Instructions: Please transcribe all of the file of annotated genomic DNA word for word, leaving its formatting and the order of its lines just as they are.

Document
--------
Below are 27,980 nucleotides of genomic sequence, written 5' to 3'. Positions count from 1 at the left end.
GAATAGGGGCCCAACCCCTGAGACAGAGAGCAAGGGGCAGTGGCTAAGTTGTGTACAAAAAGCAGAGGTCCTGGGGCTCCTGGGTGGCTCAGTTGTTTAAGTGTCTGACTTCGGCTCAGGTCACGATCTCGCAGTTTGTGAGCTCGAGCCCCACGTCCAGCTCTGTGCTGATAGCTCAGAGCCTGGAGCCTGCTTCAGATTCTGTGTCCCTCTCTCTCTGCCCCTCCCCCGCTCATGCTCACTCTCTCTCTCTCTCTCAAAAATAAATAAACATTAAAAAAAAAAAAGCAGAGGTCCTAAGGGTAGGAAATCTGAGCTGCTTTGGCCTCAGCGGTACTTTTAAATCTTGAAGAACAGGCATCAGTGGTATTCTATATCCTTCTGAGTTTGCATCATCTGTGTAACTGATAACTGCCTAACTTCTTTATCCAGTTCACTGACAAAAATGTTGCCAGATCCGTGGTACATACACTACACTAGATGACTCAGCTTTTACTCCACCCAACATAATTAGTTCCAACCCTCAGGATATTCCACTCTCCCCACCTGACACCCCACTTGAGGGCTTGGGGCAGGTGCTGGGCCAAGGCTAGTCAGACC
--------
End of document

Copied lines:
Below are 27,980 nucleotides of genomic sequence, written 5' to 3'. Positions count from 1 at the left end.
GAATAGGGGCCCAACCCCTGAGACAGAGAGCAAGGGGCAGTGGCTAAGTTGTGTACAAAAAGCAGAGGTCCTGGGGCTCCTGGGTGGCTCAGTTGTTTAAGTGTCTGACTTCGGCTCAGGTCACGATCTCGCAGTTTGTGAGCTCGAGCCCCACGTCCAGCTCTGTGCTGATAGCTCAGAGCCTGGAGCCTGCTTCAGATTCTGTGTCCCTCTCTCTCTGCCCCTCCCCCGCTCATGCTCACTCTCTCTCTCTCTCTCAAAAATAAATAAACATTAAAAAAAAAAAAGCAGAGGTCCTAAGGGTAGGAAATCTGAGCTGCTTTGGCCTCAGCGGTACTTTTAAATCTTGAAGAACAGGCATCAGTGGTATTCTATATCCTTCTGAGTTTGCATCATCTGTGTAACTGATAACTGCCTAACTTCTTTATCCAGTTCACTGACAAAAATGTTGCCAGATCCGTGGTACATACACTACACTAGATGACTCAGCTTTTACTCCACCCAACATAATTAGTTCCAACCCTCAGGATATTCCACTCTCCCCACCTGACACCCCACTTGAGGGCTTGGGGCAGGTGCTGGGCCAAGGCTAGTCAGACC